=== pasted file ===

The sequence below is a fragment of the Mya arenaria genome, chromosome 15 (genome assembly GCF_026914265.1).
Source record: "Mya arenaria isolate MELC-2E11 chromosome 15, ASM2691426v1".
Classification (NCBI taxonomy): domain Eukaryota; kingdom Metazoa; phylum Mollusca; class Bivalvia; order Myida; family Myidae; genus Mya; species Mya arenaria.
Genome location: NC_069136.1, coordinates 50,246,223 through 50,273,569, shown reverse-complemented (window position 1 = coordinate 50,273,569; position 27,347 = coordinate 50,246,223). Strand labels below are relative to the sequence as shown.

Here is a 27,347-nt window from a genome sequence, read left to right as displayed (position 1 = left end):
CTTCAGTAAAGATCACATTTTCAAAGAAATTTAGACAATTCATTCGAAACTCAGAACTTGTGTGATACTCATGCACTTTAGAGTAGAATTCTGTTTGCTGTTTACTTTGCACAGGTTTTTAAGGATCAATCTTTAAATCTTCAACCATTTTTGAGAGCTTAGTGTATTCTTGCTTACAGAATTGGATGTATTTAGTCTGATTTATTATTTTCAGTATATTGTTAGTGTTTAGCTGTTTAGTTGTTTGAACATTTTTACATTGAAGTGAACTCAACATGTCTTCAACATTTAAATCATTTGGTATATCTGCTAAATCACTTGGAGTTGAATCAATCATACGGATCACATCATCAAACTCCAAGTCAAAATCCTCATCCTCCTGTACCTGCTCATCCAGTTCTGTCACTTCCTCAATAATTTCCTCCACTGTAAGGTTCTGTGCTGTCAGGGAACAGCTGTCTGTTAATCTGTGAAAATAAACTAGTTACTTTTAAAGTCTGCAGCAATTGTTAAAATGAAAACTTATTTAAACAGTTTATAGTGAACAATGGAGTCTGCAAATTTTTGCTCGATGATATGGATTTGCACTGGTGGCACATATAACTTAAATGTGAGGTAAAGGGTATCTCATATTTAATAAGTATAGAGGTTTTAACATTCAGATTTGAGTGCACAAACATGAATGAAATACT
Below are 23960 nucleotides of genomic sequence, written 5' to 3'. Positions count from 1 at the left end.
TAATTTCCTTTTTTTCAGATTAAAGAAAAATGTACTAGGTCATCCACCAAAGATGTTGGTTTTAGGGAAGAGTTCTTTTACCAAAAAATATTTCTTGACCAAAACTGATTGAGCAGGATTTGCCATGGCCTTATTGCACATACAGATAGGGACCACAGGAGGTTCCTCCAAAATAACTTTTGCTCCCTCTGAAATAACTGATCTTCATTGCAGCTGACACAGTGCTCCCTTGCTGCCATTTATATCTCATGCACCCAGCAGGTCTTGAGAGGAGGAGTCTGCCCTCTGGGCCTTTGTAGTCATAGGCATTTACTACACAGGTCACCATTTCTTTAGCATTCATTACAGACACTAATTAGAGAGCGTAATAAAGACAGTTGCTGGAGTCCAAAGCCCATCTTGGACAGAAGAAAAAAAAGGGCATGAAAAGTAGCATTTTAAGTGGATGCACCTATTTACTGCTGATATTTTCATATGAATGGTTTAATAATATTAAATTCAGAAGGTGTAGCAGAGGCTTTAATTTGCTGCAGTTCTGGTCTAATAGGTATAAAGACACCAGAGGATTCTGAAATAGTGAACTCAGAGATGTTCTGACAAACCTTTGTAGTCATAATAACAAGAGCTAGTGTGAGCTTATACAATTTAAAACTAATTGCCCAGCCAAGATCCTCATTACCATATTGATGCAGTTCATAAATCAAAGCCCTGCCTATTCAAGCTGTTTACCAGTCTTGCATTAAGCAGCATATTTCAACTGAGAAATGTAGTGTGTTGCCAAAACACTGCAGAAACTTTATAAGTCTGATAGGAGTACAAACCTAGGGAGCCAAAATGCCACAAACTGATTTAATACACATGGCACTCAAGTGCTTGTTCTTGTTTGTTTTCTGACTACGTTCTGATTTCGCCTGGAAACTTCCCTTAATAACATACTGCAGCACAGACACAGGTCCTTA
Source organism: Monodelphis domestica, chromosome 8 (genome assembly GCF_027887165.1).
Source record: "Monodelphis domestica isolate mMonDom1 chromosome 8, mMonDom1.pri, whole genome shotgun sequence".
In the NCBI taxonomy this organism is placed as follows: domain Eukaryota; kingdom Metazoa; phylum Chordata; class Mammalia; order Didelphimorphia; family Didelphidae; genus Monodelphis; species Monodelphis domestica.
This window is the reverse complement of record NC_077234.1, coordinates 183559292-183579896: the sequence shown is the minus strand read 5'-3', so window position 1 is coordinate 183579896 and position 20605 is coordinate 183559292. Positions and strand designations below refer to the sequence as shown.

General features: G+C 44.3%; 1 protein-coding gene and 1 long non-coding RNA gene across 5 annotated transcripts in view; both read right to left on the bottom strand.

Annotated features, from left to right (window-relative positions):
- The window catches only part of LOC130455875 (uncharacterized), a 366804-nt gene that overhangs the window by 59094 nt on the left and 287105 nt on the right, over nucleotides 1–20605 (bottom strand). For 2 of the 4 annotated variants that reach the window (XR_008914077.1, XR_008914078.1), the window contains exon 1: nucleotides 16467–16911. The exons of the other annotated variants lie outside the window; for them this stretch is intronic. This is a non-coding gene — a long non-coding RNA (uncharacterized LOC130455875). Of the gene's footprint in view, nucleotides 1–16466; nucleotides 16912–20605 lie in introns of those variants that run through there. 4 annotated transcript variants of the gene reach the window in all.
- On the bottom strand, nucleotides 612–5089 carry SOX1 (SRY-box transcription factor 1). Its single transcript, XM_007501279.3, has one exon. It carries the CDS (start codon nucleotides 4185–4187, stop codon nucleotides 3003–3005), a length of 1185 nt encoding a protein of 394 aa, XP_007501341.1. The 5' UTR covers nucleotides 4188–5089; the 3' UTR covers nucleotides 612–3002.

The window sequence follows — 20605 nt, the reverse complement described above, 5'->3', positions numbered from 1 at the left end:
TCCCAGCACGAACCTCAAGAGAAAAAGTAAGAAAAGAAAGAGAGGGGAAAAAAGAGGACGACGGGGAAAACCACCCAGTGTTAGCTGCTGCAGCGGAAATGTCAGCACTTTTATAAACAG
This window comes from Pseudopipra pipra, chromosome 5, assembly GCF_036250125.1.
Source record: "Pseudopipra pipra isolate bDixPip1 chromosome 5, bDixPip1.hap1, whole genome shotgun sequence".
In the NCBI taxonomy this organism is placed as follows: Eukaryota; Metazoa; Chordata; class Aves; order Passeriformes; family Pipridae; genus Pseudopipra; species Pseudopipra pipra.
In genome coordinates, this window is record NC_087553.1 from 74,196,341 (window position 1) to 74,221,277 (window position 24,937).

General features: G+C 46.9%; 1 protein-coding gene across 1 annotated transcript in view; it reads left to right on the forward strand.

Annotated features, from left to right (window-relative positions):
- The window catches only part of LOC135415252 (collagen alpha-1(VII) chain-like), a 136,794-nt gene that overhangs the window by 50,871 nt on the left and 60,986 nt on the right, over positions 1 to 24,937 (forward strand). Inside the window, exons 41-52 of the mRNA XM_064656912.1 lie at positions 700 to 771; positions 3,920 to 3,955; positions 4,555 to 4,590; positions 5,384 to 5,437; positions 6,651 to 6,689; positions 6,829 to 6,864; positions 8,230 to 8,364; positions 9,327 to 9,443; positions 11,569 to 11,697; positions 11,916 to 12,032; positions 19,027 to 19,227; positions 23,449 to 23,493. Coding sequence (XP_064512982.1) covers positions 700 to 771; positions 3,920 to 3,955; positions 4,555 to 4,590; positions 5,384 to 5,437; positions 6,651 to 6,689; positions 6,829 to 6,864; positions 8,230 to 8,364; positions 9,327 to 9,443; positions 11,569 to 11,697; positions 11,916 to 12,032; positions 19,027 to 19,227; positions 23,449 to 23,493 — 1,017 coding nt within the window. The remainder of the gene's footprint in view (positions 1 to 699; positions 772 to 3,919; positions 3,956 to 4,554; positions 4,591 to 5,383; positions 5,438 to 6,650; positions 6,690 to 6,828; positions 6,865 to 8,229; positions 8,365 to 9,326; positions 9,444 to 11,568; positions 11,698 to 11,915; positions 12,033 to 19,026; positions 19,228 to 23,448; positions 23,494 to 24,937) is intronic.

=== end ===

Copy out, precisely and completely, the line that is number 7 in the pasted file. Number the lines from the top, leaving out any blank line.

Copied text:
Below are 23960 nucleotides of genomic sequence, written 5' to 3'. Positions count from 1 at the left end.